Standing like a behemoth on the Northern skyline of Port Colborne is the imposing edifice of the Robin Hood Flour Mill. This magnificent building has dominated the local landscape for decades.
Loved by some, loathed by others, the once thriving mill employed around seventy at it’s peak in the 1960’s and was a significant force in the local economy and beyond, as flour was processed and sent to all corners of Canada and America. The world changed. Those glory days have passed.
Behind almost every door in the old locker room are written names long since forgotten. Many doors are inscribed with combinations to neighbouring lockers – this was back when you and your workmates trusted each other. Simpler times. Some would say better.
The flour mill went through a series of changes before finally being closed for good in 2007. During the next two years it changed hands several times. In 2009 the site was acquired by Ceres Global Ag Corp., a Minnesota based grain company that saw the potential in both the building and its location on the Welland Canal.
During the next three years work commenced on re-purposing the mill from flour to grain distribution, removing much of the unneeded milling equipment and adding rail, truck, and boat loading infrastructure. Now a central part of Canada’s grain economy and distribution network and fully covered under the Grain Act of 1987, Robin Hood is ready willing and able to deliver high quality grain throughout Canada.
A Promising Future
The storage capacity is impressive. Robin Hood has 129 grain bins which can store 2.3 million bushels. These cylinders give the building it’s unique look and height. As someone that has walked on the roof of these bins I find it hard to convey their sheer size. From a distance they are imposing. Looking into them through a grill at the top, they are phenomenally huge. Let me put it this way. You could easily drop the contents of a small car dealership forecourt into each without filling it to the top.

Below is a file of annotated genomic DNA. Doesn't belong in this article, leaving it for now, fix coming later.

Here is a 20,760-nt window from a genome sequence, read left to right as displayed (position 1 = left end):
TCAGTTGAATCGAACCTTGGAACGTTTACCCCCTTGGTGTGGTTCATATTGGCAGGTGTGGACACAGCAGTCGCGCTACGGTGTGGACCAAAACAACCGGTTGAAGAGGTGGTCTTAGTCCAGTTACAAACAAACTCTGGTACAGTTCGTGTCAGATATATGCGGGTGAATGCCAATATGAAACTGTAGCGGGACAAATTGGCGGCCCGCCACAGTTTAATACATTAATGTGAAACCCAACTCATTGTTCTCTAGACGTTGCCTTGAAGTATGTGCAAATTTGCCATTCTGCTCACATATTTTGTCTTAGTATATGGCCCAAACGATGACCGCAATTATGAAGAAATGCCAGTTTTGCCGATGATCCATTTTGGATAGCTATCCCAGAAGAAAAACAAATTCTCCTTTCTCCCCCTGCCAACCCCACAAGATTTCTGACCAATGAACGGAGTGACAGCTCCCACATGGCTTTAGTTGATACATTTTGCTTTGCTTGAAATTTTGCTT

The high speed conveyor system and pipework required to channel fast moving grain into 129 bins is equally staggering. The biggest grain elevators (there are half a dozen or so) can each move 1000 tons of grain per hour. These lift the grain up to the appropriate conveyor, which carries it to the correct bin. I found it interesting that the system used to position the outpouring grain above the correct bin is, surprisingly, manual. I like that in this automated age the human touch is still required.
The newest addition to the grain management operation, installed earlier this year, is the drying system. Grain tends to absorb moisture and this can cause problems with quality control. Previously, grain had to be shipped onward to specialist drying facilities, which of course incurred cost to farmers and producers. This addition makes Robin Hood a much more appealing venue as drying can be done on site, saving both time and money for the customer, and getting the product to market faster.
The facility looks from the outside to be in a state of disrepair, abandoned. This is not so. The redirection of purpose in recent years has given the facility new life. Most of that is not visible from the outside. Repairs continue to be made, additions added, updates installed. It will take time, but it will be done.
In 2019 Ceres signed an agreement with London Agricultural Commodities (LAC), Ontario’s leading distribution network, for storage and handling at the site. This agreement will see the opening of new markets in 2020 coming in to Port Colborne by rail, truck, and boat, boosting the local economy. This venerable facility will be around for a long time to come. And that makes me smile.